N.H. Supreme Court holds in Salesky that a guardian may maintain a divorce action

On October 8, 2008 the New Hampshire Supreme Court released an opinion for In the Matter of John Salesky and Jacqueline Salesky. The Court held that a guardian, appointed over the person and estate, may maintain a divorce action on behalf of that person with either the express authority of the Probate Court and as an equitable remedy to prevent an incompetent spouse from having no legal recourse to divorce.  

John and Jacqueline were married in 1983. In 2003, after Jacqueline had left to live with her daughter, John suffered a stroke and then named Jacqueline the co-trustee and co-beneficiary of his trust. John also created separate durable powers of attorney for healthcare, property and financial matters which named Jacqueline as his agent.

 

After John’s stroke, Jacqueline began draining and disbursing significant cash assets. John discovered this and at some time after that John and Jacqueline had an altercation where Jacqueline yelled “John, I don’t know what I’m going to do with you, I think I’m going to have to put you in a nursing home”. Sometime in early October 2004, John left Jacqueline and went to live with his brother and sister-in law (the Saleskys).

 

Later in October 2004, John filed a divorce petition on the grounds of irreconcilable differences. Jacqueline objected to this and asked for the petition to be dismissed because John was not mentally competent to bring it. In April 2005 John had a full psychiatric evaluation and the report recommended that John receive assistance in making major decisions regarding his life. After this evaluation, the Saleskys petitioned the probate court to appoint them as co-guardians over John’s person and estate. The court denied Jacqueline’s request to appoint her guardian because the parties’ marital status was in the throes of dissolution and therefore appointing her guardian was a conflict of interest.

 

After a three day divorce trial, the court ultimately granted the petition for divorce stating that the Saleskys as co-guardians had the authority to maintain the action on John’s behalf and that irreconcilable differences caused the irremediable breakdown of their marriage.

On appeal, Jacqueline attacked the co-guardians ability to maintain a divorce action on several grounds:

 

1)      Jacqueline argued that the co-guardians did not have the authority to maintain the divorce action and that the superior court interpreted the probate court’s order to confer implied authority upon the Saleskys to maintain the divorce action.

 

The court determined that the plain meaning of the words used in the probate courts orders expressly granted the Saleskys as co-guardians the right to marry and divorce on John’s behalf. To hold otherwise would mean that both John and the Saleskys lacked the ability to exercise those rights.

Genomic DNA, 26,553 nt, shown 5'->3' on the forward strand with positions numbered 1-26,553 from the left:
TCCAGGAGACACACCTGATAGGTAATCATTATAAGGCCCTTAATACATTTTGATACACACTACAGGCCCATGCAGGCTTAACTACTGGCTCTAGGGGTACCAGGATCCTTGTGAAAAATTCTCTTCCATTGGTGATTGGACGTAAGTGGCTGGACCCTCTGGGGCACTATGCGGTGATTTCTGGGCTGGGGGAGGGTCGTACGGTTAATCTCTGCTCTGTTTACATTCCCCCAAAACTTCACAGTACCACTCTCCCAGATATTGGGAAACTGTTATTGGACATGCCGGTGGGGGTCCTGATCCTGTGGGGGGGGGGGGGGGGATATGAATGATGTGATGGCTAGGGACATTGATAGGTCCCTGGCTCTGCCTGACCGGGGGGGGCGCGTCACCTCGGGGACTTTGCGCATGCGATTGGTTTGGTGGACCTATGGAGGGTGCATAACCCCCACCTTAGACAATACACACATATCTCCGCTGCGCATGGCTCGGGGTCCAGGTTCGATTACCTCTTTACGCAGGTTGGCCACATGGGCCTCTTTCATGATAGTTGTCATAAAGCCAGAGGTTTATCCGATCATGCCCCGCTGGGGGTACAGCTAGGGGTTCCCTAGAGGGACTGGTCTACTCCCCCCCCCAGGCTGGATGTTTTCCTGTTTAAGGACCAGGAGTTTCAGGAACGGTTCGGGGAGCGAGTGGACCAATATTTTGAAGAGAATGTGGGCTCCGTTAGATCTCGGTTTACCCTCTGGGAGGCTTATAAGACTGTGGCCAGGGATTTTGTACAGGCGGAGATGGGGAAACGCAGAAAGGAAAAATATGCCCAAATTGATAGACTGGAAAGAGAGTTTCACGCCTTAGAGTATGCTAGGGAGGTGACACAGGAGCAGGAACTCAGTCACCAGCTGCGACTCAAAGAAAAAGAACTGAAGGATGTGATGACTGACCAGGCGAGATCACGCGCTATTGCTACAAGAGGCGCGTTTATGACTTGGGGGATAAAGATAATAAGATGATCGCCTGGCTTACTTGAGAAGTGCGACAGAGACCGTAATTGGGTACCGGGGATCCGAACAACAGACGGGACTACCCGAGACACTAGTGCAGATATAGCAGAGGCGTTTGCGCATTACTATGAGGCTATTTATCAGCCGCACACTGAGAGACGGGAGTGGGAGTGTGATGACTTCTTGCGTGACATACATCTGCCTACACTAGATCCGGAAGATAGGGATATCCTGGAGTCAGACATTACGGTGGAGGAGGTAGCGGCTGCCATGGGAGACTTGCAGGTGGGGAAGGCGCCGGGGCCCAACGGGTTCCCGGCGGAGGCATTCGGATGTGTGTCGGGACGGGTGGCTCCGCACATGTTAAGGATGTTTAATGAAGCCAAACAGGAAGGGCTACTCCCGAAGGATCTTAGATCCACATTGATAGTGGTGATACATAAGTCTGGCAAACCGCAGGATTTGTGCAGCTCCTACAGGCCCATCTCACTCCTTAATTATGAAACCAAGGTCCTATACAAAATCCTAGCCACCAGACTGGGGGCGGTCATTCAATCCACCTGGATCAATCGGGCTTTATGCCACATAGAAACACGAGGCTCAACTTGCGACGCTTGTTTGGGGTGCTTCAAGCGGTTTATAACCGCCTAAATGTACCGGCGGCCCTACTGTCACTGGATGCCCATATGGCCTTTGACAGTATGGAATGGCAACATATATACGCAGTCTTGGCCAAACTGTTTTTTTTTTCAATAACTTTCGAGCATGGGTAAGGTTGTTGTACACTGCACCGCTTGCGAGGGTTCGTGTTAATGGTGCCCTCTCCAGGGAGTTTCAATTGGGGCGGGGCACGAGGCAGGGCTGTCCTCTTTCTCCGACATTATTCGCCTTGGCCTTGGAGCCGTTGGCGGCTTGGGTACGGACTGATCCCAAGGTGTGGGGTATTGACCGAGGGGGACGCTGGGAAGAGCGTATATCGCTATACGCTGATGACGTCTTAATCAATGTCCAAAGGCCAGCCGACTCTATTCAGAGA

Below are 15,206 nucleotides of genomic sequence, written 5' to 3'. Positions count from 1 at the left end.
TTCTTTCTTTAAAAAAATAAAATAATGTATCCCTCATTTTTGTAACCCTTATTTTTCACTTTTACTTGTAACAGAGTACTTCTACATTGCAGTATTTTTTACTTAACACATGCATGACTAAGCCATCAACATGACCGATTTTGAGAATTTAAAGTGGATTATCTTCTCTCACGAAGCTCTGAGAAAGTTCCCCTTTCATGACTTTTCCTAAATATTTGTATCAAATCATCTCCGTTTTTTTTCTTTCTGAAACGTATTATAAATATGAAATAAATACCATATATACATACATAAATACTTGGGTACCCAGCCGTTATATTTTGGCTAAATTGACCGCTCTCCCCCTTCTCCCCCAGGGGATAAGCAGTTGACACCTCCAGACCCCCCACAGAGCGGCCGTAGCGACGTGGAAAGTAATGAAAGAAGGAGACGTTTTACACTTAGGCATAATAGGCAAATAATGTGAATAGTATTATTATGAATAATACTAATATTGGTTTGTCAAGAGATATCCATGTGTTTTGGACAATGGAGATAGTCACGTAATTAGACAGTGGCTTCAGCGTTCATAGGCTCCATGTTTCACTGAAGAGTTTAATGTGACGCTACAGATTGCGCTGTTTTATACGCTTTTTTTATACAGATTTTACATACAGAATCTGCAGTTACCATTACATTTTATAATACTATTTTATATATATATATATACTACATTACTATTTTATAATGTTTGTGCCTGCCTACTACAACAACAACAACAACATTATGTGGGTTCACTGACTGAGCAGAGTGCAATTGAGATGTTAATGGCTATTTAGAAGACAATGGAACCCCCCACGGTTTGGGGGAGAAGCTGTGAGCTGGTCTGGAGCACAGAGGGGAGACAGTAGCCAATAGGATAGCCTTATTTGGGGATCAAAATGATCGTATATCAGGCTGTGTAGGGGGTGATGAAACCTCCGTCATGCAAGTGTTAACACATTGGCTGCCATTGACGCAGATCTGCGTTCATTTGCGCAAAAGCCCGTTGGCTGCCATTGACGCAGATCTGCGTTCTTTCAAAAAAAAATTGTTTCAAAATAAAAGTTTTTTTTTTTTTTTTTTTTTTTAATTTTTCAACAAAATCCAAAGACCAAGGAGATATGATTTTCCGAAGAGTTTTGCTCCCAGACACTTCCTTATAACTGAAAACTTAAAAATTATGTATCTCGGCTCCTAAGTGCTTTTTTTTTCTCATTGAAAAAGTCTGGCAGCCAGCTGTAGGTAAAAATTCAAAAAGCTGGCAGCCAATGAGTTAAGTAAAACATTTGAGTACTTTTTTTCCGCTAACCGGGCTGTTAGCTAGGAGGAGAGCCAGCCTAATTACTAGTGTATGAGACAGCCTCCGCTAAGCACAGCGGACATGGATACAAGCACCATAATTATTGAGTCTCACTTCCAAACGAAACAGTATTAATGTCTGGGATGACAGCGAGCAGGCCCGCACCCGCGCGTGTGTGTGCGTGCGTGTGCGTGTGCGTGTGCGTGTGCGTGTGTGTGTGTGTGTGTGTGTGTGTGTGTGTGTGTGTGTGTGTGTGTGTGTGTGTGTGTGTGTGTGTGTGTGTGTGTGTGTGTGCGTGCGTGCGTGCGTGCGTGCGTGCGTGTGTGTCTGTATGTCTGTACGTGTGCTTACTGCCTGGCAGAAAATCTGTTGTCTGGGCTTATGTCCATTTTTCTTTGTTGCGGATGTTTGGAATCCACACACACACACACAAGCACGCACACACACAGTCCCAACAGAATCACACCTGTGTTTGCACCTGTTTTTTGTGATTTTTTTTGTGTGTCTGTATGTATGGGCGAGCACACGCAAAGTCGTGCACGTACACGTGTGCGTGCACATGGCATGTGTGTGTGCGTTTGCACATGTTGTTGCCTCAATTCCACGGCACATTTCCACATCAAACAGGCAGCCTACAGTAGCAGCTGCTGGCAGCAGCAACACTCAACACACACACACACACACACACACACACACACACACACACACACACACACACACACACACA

The court also examined the letter of appointment for the Salesky’s where they are specifically granted “ the authority to exercise all of the rights and powers set forth in RSA 464-A:26, I and II” and under section I, specifically requires the guardians to “prosecute or defend actions, claims or proceedings in any jurisdiction for the protection of the estate’s assets.” Therefore, these documents together expressly conferred the right to divorce to the co-guardians.

 

 

2)      Jacqueline then argued that despite the probate court’s order the Saleskys could not prosecute the divorce action because the statute did not grant them that power.

The court looks at the language of the statute stating that RSA 464-A:25 sets out the general powers and duties of a guardian over a person, and RSA 464-A:26 sets out the general powers and duties of a guardian over an estate.

 

Both statutes include a catchall provision that says: “The court may limit the powers of the guardian… or impose additional duties if it deems such action desirable for the best interest of the ward.

 

The plain meaning of the catchall provisions is that the duties are not exclusive. These provisions expressly give the probate court the authority to impose “additional duties.” The only limit upon the additional duties is that those must be “desirable for the best interests of the ward.”

 

3)      Jacqueline also argued that the legislature could not have reasonably intended, as a matter of public policy, to grant probate courts the authority to allow guardians to maintain divorce petitions.

 

The court examined a number of cases holding a competent spouse would have absolute and final control over the marriage if a guardian could not maintain an action for divorce.  That kind of situation leaves the incompetent spouse without adequate legal recourse against potential abuse. In addition, the court points out that these policy concerns are evident in this case because while Jacqueline had withdrawn substantial funds from John’s accounts while acting under a power of attorney, the Saleskys were merely maintaining a divorce action that John had brought before he was found to be incompetent.

 

Crusco Law Office Law Clerk Marisa L. Ulloa contributed to this post.